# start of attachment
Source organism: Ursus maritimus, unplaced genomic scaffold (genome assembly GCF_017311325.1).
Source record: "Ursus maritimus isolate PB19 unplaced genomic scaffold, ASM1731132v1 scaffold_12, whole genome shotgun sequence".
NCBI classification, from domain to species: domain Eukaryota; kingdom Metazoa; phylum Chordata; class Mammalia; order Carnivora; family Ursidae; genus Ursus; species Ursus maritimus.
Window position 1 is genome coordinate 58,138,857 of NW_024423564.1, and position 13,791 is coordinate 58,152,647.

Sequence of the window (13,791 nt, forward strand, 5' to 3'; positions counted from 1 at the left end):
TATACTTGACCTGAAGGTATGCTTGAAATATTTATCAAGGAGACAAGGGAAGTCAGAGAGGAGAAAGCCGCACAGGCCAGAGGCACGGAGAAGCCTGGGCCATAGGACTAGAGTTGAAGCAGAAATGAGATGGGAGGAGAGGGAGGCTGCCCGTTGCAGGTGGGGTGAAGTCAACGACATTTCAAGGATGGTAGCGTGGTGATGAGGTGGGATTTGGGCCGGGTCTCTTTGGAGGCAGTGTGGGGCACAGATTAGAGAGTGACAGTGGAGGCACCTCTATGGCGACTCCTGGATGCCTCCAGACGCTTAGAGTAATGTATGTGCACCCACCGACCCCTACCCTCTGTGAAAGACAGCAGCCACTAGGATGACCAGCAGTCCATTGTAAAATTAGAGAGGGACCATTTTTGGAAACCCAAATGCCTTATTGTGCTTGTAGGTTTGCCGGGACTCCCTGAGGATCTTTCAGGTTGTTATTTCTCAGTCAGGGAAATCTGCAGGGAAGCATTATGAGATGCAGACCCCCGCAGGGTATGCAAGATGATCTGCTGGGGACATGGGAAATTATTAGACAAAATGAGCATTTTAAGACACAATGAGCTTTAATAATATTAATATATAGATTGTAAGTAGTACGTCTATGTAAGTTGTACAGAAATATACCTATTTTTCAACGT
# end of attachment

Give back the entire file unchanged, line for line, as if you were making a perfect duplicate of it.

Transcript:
Source organism: Ursus maritimus, unplaced genomic scaffold (genome assembly GCF_017311325.1).
Source record: "Ursus maritimus isolate PB19 unplaced genomic scaffold, ASM1731132v1 scaffold_12, whole genome shotgun sequence".
NCBI classification, from domain to species: domain Eukaryota; kingdom Metazoa; phylum Chordata; class Mammalia; order Carnivora; family Ursidae; genus Ursus; species Ursus maritimus.
Window position 1 is genome coordinate 58,138,857 of NW_024423564.1, and position 13,791 is coordinate 58,152,647.

Sequence of the window (13,791 nt, forward strand, 5' to 3'; positions counted from 1 at the left end):
TATACTTGACCTGAAGGTATGCTTGAAATATTTATCAAGGAGACAAGGGAAGTCAGAGAGGAGAAAGCCGCACAGGCCAGAGGCACGGAGAAGCCTGGGCCATAGGACTAGAGTTGAAGCAGAAATGAGATGGGAGGAGAGGGAGGCTGCCCGTTGCAGGTGGGGTGAAGTCAACGACATTTCAAGGATGGTAGCGTGGTGATGAGGTGGGATTTGGGCCGGGTCTCTTTGGAGGCAGTGTGGGGCACAGATTAGAGAGTGACAGTGGAGGCACCTCTATGGCGACTCCTGGATGCCTCCAGACGCTTAGAGTAATGTATGTGCACCCACCGACCCCTACCCTCTGTGAAAGACAGCAGCCACTAGGATGACCAGCAGTCCATTGTAAAATTAGAGAGGGACCATTTTTGGAAACCCAAATGCCTTATTGTGCTTGTAGGTTTGCCGGGACTCCCTGAGGATCTTTCAGGTTGTTATTTCTCAGTCAGGGAAATCTGCAGGGAAGCATTATGAGATGCAGACCCCCGCAGGGTATGCAAGATGATCTGCTGGGGACATGGGAAATTATTAGACAAAATGAGCATTTTAAGACACAATGAGCTTTAATAATATTAATATATAGATTGTAAGTAGTACGTCTATGTAAGTTGTACAGAAATATACCTATTTTTCAACGT